Beehive Cluster galaxies: Yes, there are a number of faint galaxies hiding among the bright stars of the Beehive (M44). Bill and I confirmed our observation of 8 of these elusive galaxies. Five have NGC numbers, 2624, 2625, 2637, 2643, 2647) and were discovered by Albert Marth using a 48-inch f/9.4 reflector from Malta (see http:// www.klima-luft.de/steinicke/ngcic/persons/marth.htm to have a look at this behemoth scope). With some effort we also identified CGCG 89-056, IC 2388 (discovered by E.E. Barnard) and UGC 4526. The easiest of the lot are the pair NGC 2624 and 2625 on the west end. NGC 2624 was described as "fairly faint, small, round, 25" diameter, weak concentration. A mag 15.5 star is close SW. Brighter of a pair with N2625 located 3.2' ESE. Situated on the NW edge of the Beehive cluster." My notes for NGC 2625 read "faint, very small, round, 15" diameter. Smaller and fainter of a pair with N2624 3.2' WNW, though the difference in brightness appears less than the 1.4 magnitudes listed in catalogues." This was using 280x in my 18-inch (7mm Pentax XW).
NGC 2170-2185 Reflection Nebulae: Just west of 4th magnitude Gamma Monocerotis is an interesting group of reflection nebulae mostly surrounding 10th magnitude stars. No filters are necessary as the glow is mostly reflected light off dust particles. From west to east here are my descriptions;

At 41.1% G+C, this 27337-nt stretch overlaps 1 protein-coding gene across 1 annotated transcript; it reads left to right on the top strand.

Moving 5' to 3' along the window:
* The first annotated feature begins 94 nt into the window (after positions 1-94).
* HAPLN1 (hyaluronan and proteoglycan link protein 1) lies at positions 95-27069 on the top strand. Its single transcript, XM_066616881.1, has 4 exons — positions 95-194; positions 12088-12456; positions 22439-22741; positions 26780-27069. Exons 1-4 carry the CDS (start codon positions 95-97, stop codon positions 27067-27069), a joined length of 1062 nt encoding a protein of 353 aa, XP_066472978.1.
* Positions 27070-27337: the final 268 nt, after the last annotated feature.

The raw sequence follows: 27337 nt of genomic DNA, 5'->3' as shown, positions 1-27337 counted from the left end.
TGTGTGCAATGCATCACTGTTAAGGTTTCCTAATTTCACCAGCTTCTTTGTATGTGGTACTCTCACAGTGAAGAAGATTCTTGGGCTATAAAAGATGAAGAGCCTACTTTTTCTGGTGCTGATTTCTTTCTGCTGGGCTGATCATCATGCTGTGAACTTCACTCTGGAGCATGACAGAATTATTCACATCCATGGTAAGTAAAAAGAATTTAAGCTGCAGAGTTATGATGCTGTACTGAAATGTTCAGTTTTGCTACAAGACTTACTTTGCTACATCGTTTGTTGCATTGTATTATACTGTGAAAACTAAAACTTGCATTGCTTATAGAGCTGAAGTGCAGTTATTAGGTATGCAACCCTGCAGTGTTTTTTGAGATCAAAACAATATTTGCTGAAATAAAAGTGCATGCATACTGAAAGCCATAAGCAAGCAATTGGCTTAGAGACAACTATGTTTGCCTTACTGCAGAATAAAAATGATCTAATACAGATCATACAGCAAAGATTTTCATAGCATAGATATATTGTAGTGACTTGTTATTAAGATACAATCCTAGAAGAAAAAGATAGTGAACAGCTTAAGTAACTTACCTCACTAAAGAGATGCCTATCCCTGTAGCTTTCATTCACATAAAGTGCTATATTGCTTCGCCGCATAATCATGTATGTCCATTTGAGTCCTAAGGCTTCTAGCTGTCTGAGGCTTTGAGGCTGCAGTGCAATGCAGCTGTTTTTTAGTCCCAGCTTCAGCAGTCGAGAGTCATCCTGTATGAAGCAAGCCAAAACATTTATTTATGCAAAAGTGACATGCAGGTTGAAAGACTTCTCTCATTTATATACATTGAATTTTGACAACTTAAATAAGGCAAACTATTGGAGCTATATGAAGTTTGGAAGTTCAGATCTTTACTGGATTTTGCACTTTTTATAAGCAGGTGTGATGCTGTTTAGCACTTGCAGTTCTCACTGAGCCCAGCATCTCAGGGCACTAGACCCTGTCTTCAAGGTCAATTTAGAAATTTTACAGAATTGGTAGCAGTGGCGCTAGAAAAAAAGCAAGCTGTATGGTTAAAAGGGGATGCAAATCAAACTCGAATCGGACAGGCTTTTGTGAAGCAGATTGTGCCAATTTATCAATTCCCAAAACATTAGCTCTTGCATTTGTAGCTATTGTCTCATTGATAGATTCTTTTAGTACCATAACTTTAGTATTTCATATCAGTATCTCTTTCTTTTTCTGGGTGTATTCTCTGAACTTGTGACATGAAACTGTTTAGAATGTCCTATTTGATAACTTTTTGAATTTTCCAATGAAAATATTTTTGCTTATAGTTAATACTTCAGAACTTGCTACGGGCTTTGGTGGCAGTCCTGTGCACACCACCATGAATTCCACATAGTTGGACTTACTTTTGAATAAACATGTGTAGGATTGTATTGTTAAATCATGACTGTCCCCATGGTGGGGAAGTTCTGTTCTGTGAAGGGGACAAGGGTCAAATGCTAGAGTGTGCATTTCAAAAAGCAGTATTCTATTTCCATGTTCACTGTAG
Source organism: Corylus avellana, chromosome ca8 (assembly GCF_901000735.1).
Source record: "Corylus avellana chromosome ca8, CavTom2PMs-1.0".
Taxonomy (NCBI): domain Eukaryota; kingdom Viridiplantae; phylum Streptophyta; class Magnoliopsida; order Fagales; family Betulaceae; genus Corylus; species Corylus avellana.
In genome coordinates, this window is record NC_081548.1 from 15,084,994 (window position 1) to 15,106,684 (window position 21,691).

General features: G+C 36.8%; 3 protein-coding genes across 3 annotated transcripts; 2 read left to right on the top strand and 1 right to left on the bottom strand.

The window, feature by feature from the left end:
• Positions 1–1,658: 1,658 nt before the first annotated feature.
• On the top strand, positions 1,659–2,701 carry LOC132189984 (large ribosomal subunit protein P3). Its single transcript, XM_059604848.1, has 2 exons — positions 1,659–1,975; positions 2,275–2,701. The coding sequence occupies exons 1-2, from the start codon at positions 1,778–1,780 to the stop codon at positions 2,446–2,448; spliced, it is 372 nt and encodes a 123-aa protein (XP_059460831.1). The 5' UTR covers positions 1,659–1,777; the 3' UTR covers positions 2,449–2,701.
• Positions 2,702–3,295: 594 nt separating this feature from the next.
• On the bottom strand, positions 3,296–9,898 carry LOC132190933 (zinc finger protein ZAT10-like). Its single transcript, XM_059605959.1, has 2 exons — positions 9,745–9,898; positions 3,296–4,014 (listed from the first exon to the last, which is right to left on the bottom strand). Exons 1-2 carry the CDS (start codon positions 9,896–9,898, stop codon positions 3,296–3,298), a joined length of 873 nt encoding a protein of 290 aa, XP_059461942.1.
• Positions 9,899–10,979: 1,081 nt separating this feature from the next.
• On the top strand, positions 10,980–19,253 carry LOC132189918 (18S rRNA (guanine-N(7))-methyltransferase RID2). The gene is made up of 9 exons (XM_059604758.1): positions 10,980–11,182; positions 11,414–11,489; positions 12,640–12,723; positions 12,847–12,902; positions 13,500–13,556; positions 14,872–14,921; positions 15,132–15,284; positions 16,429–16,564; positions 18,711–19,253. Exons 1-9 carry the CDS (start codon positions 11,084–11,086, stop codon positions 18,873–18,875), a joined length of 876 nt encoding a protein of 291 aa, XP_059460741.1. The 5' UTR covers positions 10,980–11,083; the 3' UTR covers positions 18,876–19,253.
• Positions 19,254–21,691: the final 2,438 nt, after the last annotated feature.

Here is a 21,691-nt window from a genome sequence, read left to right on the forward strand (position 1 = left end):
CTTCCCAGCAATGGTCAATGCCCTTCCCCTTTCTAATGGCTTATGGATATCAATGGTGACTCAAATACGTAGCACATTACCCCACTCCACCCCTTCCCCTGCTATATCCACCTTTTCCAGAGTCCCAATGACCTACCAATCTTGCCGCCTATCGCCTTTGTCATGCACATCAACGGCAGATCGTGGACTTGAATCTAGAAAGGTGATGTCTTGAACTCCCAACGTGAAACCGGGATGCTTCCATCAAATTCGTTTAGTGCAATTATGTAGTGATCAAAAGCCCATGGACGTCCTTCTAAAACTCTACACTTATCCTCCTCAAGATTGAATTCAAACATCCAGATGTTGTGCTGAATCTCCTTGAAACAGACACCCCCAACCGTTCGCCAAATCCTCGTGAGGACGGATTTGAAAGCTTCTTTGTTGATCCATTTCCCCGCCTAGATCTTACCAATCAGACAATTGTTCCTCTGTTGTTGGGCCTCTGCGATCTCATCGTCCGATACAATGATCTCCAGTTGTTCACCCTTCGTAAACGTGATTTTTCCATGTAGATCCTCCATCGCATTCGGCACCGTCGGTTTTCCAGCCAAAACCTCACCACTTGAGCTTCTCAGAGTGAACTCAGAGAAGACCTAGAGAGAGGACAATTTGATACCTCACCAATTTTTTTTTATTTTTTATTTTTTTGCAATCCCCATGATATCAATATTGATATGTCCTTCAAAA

NGC 2170: Fairly bright, moderately large reflection nebula surrounding a mag 9.5 star, ~2.5' diameter. There are two stars bracketing the nebula at the north and south ends with the brighter southern star 10th magnitude. Reflection nebula vdB 69 lies 8.5' ENE.
vdB 68: moderately bright, large reflection nebula surrounding mag 9.6 HD 42004 and encompassing two mag 11 stars 1.5' NE and 3' NE. The shape appears irregular and ~5' in size.
vdB 69: moderately bright, large reflection nebula surround a mag 9.5-10 star. Extends mostly SE of the star, ~4'x2'. Located 8.5' ENE of N2170 in a group of RN.
NGC 2182: bright reflection nebula, round, ~2' diameter, surrounding 9.3 HD 42261. In a group of reflection nebula with N2170 28' WSW and N2183 20' ENE.
NGC 2183: fairly faint , appears ~1' diameter and notably was *not* surrounding a bright star as are the other nebulae in the group. There appears to be a faint star, though, at the south edge which may be the illuminating star. A much larger complex of of nebulosity including N2185 is less than 5' E and SE.
NGC 2185: faint, fairly small, 1' reflection nebula surrounding a mag 12-12.5 star. This glow is a few arcminutes NE of a group of 4 mag 12 stars which are also encased in a larger 3' haze of weak nebulosity. Both of these pieces are part of N2185. Located 5' E of N2183.
Around 1:30, after logging over 40 objects, we all decided to call it quits. All in all it ended up a delightful evening and well worth bundling up to keep warm in the cold conditions.